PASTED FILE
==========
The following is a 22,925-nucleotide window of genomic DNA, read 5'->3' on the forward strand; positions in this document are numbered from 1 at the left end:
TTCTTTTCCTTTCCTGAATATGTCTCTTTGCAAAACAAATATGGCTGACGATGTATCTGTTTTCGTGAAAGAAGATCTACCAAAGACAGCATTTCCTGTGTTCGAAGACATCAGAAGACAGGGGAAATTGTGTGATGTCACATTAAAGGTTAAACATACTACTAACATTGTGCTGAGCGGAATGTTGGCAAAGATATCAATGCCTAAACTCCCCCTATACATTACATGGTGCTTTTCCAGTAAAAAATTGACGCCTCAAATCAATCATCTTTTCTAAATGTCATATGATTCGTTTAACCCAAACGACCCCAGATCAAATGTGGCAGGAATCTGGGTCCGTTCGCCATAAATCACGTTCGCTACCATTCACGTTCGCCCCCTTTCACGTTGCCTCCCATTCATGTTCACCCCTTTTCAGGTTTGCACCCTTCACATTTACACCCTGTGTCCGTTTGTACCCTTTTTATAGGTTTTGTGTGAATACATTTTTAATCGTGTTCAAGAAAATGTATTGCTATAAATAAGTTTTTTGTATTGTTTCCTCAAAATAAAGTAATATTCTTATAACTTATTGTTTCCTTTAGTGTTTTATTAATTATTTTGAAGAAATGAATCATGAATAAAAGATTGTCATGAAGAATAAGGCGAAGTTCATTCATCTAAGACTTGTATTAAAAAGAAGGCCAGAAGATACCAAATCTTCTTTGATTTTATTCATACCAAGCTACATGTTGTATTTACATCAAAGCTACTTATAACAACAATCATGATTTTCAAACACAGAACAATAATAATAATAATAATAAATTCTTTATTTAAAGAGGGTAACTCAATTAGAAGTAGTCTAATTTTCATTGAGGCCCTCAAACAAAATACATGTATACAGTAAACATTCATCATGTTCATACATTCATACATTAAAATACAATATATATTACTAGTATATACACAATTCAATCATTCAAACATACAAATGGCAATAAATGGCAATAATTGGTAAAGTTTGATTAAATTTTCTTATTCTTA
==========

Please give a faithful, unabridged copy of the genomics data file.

The following is a 22,925-nucleotide window of genomic DNA, read 5'->3' on the forward strand; positions in this document are numbered from 1 at the left end:
TTCTTTTCCTTTCCTGAATATGTCTCTTTGCAAAACAAATATGGCTGACGATGTATCTGTTTTCGTGAAAGAAGATCTACCAAAGACAGCATTTCCTGTGTTCGAAGACATCAGAAGACAGGGGAAATTGTGTGATGTCACATTAAAGGTTAAACATACTACTAACATTGTGCTGAGCGGAATGTTGGCAAAGATATCAATGCCTAAACTCCCCCTATACATTACATGGTGCTTTTCCAGTAAAAAATTGACGCCTCAAATCAATCATCTTTTCTAAATGTCATATGATTCGTTTAACCCAAACGACCCCAGATCAAATGTGGCAGGAATCTGGGTCCGTTCGCCATAAATCACGTTCGCTACCATTCACGTTCGCCCCCTTTCACGTTGCCTCCCATTCATGTTCACCCCTTTTCAGGTTTGCACCCTTCACATTTACACCCTGTGTCCGTTTGTACCCTTTTTATAGGTTTTGTGTGAATACATTTTTAATCGTGTTCAAGAAAATGTATTGCTATAAATAAGTTTTTTGTATTGTTTCCTCAAAATAAAGTAATATTCTTATAACTTATTGTTTCCTTTAGTGTTTTATTAATTATTTTGAAGAAATGAATCATGAATAAAAGATTGTCATGAAGAATAAGGCGAAGTTCATTCATCTAAGACTTGTATTAAAAAGAAGGCCAGAAGATACCAAATCTTCTTTGATTTTATTCATACCAAGCTACATGTTGTATTTACATCAAAGCTACTTATAACAACAATCATGATTTTCAAACACAGAACAATAATAATAATAATAATAAATTCTTTATTTAAAGAGGGTAACTCAATTAGAAGTAGTCTAATTTTCATTGAGGCCCTCAAACAAAATACATGTATACAGTAAACATTCATCATGTTCATACATTCATACATTAAAATACAATATATATTACTAGTATATACACAATTCAATCATTCAAACATACAAATGGCAATAAATGGCAATAATTGGTAAAGTTTGATTAAATTTTCTTATTCTTA